The Black Scorpion has a lot going for it: very horrific scorpions, plenty of mostly well-rendered destruction, and an unusual ‘natural’ cause for the monsters’ appearance. The parallel volcano disaster story puts the police and military on the scene even before encountering the scorpions, so we avoid the awkward ‘hmm, there’s wrecked cars, dead cows, and some weird murders, should we call the authorities?’ debate that occurs in weaker sci-fi films.
The remote setting, the intrepid scientists, and ‘the girl’ supply the expected plot/character devices of the 50s sci-fi film. There’s too much romantic subplot junk; Theresa has a key role without having to make-out with Hank. The acting is generally quite good, as everyone seems to pitch-in realistically. The characters are believable types who show fear and courage without exaggeration. Clearly, as in the better films of the genre, it’s the monsters that are the stars.
The cavern scene is great–sort of an extra goodie that adds more tension, more monsters, and another creepy setting. And all that leads to the best of monster movie scene stand-bys: the false hope that the danger is over. With this device, again achieved within the movie’s logic, the story gets to start all over again, promising even greater danger ahead.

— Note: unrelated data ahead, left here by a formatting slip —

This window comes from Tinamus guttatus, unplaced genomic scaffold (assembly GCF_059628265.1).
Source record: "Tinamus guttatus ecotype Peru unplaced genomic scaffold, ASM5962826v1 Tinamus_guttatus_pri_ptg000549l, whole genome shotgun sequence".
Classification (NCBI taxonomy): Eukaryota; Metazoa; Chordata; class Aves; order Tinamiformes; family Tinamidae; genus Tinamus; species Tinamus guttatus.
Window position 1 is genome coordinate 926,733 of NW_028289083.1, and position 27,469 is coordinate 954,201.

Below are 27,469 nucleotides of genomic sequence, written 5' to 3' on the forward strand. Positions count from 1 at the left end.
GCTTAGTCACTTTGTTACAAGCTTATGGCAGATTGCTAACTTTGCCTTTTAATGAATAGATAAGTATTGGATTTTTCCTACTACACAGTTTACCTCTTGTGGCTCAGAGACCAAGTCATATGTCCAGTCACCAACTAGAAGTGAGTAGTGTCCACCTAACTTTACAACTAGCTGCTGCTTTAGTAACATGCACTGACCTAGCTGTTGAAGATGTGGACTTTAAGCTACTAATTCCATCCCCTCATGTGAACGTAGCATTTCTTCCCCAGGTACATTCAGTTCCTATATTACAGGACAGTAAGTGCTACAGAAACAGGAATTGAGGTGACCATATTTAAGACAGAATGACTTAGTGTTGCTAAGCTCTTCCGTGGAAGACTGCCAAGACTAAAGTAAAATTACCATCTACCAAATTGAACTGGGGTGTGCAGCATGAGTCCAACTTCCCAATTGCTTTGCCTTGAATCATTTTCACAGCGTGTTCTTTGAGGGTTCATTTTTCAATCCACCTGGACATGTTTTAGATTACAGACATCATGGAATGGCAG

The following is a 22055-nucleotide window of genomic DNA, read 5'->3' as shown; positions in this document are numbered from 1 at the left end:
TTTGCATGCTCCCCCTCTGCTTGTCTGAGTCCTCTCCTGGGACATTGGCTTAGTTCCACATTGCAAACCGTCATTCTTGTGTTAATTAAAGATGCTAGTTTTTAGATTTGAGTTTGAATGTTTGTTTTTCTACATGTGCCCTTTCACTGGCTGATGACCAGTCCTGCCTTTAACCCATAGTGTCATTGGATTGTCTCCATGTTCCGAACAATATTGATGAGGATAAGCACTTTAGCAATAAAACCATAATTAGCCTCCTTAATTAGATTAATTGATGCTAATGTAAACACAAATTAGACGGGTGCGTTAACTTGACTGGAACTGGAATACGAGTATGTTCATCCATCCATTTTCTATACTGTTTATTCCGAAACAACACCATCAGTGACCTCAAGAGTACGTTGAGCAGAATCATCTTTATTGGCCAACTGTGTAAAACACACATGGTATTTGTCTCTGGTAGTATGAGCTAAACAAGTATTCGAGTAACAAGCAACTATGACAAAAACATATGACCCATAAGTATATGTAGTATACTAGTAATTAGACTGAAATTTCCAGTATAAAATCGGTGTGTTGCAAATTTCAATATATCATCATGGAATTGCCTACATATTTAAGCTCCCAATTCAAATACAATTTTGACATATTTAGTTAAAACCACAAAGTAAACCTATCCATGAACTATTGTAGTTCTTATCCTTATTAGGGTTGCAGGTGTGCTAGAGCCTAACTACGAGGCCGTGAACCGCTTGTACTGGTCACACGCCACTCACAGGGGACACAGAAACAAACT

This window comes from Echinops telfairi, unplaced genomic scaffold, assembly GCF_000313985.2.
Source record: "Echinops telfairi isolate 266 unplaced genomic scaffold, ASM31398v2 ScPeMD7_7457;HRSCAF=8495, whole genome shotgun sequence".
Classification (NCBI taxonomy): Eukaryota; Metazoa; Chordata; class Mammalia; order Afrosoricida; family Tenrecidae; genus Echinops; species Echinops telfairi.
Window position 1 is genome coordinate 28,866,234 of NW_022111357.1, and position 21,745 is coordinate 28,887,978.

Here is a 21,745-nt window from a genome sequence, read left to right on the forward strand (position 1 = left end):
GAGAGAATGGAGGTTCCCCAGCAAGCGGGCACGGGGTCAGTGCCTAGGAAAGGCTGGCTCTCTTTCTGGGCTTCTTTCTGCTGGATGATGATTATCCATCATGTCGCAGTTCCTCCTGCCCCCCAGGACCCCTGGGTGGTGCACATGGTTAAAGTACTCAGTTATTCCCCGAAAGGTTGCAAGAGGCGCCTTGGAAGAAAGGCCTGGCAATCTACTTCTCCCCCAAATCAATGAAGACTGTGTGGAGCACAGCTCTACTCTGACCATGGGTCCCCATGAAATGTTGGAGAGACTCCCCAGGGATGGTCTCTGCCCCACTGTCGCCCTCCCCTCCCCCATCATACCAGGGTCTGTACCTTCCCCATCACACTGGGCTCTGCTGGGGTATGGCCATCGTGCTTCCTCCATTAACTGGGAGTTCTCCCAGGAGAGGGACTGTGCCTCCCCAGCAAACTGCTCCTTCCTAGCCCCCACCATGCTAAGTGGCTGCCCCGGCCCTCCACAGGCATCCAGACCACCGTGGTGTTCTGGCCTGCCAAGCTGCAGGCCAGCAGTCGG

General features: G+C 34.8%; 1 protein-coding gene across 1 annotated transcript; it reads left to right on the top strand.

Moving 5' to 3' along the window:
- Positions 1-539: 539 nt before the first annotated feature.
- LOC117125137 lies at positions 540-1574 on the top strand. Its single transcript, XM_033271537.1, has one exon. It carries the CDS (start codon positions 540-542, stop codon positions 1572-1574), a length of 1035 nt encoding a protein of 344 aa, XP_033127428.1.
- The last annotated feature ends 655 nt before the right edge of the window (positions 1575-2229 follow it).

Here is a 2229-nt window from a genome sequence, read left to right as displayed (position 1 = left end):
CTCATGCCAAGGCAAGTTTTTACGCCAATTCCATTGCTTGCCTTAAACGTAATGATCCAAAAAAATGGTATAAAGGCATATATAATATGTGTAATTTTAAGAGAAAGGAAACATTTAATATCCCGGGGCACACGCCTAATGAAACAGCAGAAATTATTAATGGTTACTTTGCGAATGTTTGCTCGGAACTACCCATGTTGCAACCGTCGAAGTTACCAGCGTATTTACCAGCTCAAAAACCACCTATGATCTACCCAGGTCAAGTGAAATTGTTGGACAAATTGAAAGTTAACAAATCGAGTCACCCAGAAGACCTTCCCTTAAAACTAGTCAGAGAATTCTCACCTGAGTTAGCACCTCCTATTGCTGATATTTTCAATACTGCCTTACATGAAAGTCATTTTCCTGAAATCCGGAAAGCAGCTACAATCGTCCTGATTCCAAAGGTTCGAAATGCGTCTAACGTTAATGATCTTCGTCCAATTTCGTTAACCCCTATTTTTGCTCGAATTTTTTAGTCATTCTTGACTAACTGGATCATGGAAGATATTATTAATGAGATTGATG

Then we get the ‘how-do-we-kill-it?’ conference. The sense of urgency is highlighted by the ensuing train attack. Sure, we see a toy train; but the engineer is suitably astonished seeing a giant scorpion on the tracks, the interior sequence does show traumatized passengers tossed about, with at least one survivor picked off by a scorpion as he tries to flee.
Plausibility is maintained by luring the scorpion to the stadium with meat as bait. The climactic battle scene at the end works great. The first shot of the ‘miracle weapon’ misses, the scorpion destroying tanks, trucks, and helicopters as the soldiers blast away at it. Of course Hank gets to finish it off.
We don’t get much monster mayhem in the streets of Mexico City as we do in the Godzilla-thrashing-Tokyo tradition. But that’s ok, plenty has happened already. No one seems too concerned that there might be other scorpions lurking here and there–we have just seen in the train attack that there’s more than one. But we are reminded that it won’t be too difficult to kill them, as the army now has a good countermeasure.
The Black Scorpion has a well-scripted story allowing our suspension of disbelief to stay intact throughout, even acting, and plenty of creepy monsters running amok. Some of the effects betray the low-budget nature typical of the genre, and the romance eats up screen time better spent on the monster v. mankind theme.
This one is well worth checking out. 7/10.